On Cortex M's , you have 3 stage pipelines, while Cortex R's starting from R4 up you have 8 stage, and R7 even 11.
I don't understand, isn't worse for real-time interrupt response to have longer pipelines? I did read that Cortex-R can interrupt long stores/loads, and jump straight to the vector address & the irq number passed, that is great, but doesn't the pipeline get flushed every hw interrupt or exception/fault, and needs to be re-filled with instructions? So more cycles spent.? And, it's not that the pipeline get saved for return from interrupts..?
As always: It depends on what you need/want as worst case interrupt response.If you run at 300MHz and need a interrupt response of 1us, then flushing and refilling the pipeline likely does not matter.
But longer pipeline still takes longer to fill in, no matter at what freq you run the core. Ignore if it's 1us, or 100ms, lets say it needs N cycles to fill in N stage pipeline.
On the other hand, I also don't see through this: so with longer pipelines, you get better overall throughput. And it's better when pipeline is fully busy, no bubbles, hazards, or flushes.
Now, if my chip will have many interrupts to handle & flushes, then this overall throughput will be going down. So now, I'm gonna be with longer pipelines to fill before responding to ISRs, and I'm going to have declining pipeline benefit from long pipline because i have all these async events & pipeline flushes ...
Is there some way one calculates how the ISR load impacts on pipeline benefit..?
Sure, the pipeline gets flushed and must be reloaded. But it does not mean the core stalls. Your worst case interrupt latency depends on the current instruction executed and the number of cycles for the new instruction reaching final stage.
If this takes 10 cycles, then you need to see if this fits your need at 30MHz, if not than maybe at 60MHz.
If you have a Cortex-A9 with a 12 stage pipeline, having it run at 1GHz is sufficient for an 1us interrupt.
Only, and this might be a problem, you get a larger jitter the longer the pipeline.
Cortex-R and cortex-M series is targeted for different requirements and for different applications. Performance Monitor Unit, Yes, No Performance Monitor Unit: This is the module which makes Cortex-R to be used for Real Time Applications. abort mask bit in a register and also because of number of pipeline stages.
That they different targeted families (R for real-time), I wasnt' doubting. My original question was specifically why longer pipeline on R: because you should start processing an ISR faster with a shorter pipline (I would think ..?).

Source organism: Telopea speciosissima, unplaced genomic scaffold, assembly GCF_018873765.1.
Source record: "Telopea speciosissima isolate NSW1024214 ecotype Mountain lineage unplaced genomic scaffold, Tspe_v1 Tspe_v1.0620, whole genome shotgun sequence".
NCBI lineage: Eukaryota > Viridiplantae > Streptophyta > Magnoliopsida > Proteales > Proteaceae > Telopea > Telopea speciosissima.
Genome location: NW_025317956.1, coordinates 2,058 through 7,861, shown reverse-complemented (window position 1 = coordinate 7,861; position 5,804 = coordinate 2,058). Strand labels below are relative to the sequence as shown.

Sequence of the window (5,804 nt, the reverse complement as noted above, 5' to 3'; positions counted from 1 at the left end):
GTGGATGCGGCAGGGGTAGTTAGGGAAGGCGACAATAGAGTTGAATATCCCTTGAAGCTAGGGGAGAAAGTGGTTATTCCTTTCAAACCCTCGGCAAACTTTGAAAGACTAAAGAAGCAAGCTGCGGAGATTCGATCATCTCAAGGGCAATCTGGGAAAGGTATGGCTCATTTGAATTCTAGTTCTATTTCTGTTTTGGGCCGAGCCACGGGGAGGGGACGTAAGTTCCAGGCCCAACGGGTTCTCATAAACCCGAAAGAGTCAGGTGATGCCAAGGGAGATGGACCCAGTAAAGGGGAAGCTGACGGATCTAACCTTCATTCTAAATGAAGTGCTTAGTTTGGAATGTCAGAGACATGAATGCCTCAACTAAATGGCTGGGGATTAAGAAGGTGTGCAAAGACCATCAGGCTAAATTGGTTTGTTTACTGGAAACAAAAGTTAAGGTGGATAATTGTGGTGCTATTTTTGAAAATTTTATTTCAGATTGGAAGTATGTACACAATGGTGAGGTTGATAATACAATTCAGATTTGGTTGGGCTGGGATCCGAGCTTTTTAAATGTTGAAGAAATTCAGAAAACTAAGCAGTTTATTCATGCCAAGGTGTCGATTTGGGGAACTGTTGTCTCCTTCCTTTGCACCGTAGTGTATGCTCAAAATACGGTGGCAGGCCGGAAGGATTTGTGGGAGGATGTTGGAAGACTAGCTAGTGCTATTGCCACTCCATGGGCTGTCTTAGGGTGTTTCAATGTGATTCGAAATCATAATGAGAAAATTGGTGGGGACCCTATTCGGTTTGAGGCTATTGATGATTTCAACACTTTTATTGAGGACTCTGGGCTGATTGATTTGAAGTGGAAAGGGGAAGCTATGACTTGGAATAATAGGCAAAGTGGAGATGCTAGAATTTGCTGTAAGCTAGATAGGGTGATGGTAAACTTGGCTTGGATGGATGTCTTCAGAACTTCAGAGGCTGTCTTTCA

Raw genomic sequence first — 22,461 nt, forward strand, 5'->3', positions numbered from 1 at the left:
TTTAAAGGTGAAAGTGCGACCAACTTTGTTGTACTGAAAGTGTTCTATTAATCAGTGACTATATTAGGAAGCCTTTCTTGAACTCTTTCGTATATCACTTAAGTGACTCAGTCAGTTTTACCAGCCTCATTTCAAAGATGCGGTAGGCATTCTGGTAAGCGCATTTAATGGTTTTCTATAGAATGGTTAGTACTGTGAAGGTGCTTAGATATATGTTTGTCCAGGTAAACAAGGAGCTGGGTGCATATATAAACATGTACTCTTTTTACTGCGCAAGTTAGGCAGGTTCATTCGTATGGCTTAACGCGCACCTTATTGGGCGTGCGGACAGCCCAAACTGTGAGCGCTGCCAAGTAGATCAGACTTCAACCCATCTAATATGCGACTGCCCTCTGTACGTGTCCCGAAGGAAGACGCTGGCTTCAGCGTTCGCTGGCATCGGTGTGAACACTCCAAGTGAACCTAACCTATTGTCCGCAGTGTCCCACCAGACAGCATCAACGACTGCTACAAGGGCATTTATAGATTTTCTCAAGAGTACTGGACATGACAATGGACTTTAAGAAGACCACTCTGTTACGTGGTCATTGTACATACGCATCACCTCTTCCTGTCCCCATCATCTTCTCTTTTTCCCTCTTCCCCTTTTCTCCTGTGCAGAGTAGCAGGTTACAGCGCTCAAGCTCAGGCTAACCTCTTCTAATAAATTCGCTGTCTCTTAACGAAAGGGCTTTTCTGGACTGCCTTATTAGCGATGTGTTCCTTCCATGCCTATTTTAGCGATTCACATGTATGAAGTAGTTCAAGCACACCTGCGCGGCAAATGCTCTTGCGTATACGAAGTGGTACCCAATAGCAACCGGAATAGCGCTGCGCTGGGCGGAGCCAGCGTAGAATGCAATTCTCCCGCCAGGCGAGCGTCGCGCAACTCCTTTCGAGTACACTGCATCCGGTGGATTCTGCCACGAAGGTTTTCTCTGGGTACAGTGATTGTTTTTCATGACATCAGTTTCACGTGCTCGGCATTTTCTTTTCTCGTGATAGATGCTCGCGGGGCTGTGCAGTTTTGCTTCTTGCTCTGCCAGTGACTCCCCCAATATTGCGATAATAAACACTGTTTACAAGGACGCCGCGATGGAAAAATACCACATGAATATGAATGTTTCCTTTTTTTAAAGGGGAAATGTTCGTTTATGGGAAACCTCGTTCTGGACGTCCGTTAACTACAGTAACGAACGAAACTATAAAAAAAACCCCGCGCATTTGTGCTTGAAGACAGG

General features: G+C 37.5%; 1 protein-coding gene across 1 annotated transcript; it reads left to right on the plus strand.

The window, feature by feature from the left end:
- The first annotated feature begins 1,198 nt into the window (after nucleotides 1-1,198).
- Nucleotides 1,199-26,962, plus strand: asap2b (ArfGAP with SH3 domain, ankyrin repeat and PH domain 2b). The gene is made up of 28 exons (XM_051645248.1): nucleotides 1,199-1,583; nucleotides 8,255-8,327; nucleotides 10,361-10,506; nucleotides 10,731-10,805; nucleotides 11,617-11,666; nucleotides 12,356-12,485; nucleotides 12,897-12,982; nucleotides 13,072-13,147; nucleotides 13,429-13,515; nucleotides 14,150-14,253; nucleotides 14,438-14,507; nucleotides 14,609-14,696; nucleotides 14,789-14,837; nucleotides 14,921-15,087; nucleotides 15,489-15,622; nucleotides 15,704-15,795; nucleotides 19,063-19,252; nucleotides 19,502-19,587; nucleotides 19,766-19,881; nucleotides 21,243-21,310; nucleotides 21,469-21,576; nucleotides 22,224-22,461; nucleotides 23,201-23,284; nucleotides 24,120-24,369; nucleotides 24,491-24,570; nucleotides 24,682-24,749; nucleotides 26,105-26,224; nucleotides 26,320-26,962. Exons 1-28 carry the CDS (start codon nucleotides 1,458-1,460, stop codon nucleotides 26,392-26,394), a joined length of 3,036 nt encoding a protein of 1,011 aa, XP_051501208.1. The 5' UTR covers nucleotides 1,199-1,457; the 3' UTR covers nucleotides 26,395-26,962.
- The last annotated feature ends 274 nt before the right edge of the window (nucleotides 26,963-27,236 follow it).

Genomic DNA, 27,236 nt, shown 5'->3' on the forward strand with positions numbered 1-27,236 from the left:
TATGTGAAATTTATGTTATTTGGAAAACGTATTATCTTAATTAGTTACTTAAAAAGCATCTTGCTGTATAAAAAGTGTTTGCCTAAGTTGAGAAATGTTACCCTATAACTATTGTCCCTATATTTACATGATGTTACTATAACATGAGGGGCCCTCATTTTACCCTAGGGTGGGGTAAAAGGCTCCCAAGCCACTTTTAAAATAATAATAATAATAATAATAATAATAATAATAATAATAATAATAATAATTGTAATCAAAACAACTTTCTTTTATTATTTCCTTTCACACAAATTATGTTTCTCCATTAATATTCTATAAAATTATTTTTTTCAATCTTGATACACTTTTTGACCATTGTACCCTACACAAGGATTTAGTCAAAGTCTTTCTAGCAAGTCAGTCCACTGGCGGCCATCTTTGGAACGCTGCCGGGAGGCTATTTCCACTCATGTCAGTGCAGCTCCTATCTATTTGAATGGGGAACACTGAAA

Tucker032 said:Performance Monitor Unit, Yes, No Performance Monitor Unit: This is the module which makes Cortex-R to be used for Real Time Applications.
This I didn't understand, what do you mean, and how the PMU relates to the pipline ..
Also, from its description:
"..These provide useful information about the behavior of the processor that you can use when debugging or profiling code.."
This does not make or explain how R architecture is real-time. This is for monitoring its performance.
Interestingly this article on link here: https://www.design-reuse.com/articles/26106/cortex-r-versus-cortex-m.html . Also says "PMU is really what makes Cortex R be used for real-time apps: helps in profiling". Ok, so I need to profile the code on core, after selecting it .. which I should select based on knowing its real-time should allow me to meet my real-time to begin with... hmmm.
Also, that same link interestingly says: latency is higher for R then M.. Whaaaaat. And not even for pipline reasons, as suggested there.
Holmes2001 said:Cortex-R and cortex-M series is targeted for different requirements and for different applications.
Nothing new so far.
Why should the PMU make an Cortex-R a "real-time" CPU? The Cortex-A and even an Intel Xeon have performance units. None of which would one honestly call a real time CPU.
So why Arm calls it "realtime" is and maybe will be forever a mystery :-)